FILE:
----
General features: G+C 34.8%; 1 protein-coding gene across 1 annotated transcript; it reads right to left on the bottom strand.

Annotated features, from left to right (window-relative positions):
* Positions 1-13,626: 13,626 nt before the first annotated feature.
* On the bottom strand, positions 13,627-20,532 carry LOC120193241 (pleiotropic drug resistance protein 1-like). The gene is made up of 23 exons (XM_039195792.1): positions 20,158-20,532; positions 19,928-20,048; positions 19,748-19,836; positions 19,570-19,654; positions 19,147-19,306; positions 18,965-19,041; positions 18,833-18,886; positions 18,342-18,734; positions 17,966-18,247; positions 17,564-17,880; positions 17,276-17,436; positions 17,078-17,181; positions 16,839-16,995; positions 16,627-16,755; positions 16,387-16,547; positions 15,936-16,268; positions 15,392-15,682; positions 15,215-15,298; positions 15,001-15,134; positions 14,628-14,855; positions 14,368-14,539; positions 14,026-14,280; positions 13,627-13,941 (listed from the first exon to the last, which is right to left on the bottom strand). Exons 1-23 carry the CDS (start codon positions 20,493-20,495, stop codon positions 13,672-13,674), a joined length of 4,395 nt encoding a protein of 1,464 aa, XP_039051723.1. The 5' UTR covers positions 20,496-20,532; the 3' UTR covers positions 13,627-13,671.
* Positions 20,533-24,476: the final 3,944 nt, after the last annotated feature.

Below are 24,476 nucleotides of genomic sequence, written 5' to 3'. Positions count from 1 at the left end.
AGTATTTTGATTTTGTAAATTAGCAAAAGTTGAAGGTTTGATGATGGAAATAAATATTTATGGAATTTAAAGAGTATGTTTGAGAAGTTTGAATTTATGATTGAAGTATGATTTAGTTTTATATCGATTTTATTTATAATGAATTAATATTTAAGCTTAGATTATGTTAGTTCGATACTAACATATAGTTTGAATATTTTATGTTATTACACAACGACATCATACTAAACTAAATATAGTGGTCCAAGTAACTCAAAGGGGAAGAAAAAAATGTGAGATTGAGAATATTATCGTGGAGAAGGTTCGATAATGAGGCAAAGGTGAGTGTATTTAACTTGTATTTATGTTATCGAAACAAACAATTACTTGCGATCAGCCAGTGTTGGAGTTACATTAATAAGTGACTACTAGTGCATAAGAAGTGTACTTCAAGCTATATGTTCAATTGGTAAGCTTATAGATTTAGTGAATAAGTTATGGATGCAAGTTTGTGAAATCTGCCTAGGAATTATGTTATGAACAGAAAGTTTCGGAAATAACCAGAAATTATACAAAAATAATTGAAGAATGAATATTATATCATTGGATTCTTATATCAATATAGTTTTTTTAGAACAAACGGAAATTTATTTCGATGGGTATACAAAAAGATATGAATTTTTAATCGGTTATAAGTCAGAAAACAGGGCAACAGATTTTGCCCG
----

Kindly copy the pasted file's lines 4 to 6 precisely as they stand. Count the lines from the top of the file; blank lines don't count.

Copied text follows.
* On the bottom strand, positions 13,627-20,532 carry LOC120193241 (pleiotropic drug resistance protein 1-like). The gene is made up of 23 exons (XM_039195792.1): positions 20,158-20,532; positions 19,928-20,048; positions 19,748-19,836; positions 19,570-19,654; positions 19,147-19,306; positions 18,965-19,041; positions 18,833-18,886; positions 18,342-18,734; positions 17,966-18,247; positions 17,564-17,880; positions 17,276-17,436; positions 17,078-17,181; positions 16,839-16,995; positions 16,627-16,755; positions 16,387-16,547; positions 15,936-16,268; positions 15,392-15,682; positions 15,215-15,298; positions 15,001-15,134; positions 14,628-14,855; positions 14,368-14,539; positions 14,026-14,280; positions 13,627-13,941 (listed from the first exon to the last, which is right to left on the bottom strand). Exons 1-23 carry the CDS (start codon positions 20,493-20,495, stop codon positions 13,672-13,674), a joined length of 4,395 nt encoding a protein of 1,464 aa, XP_039051723.1. The 5' UTR covers positions 20,496-20,532; the 3' UTR covers positions 13,627-13,671.
* Positions 20,533-24,476: the final 3,944 nt, after the last annotated feature.

Below are 24,476 nucleotides of genomic sequence, written 5' to 3'. Positions count from 1 at the left end.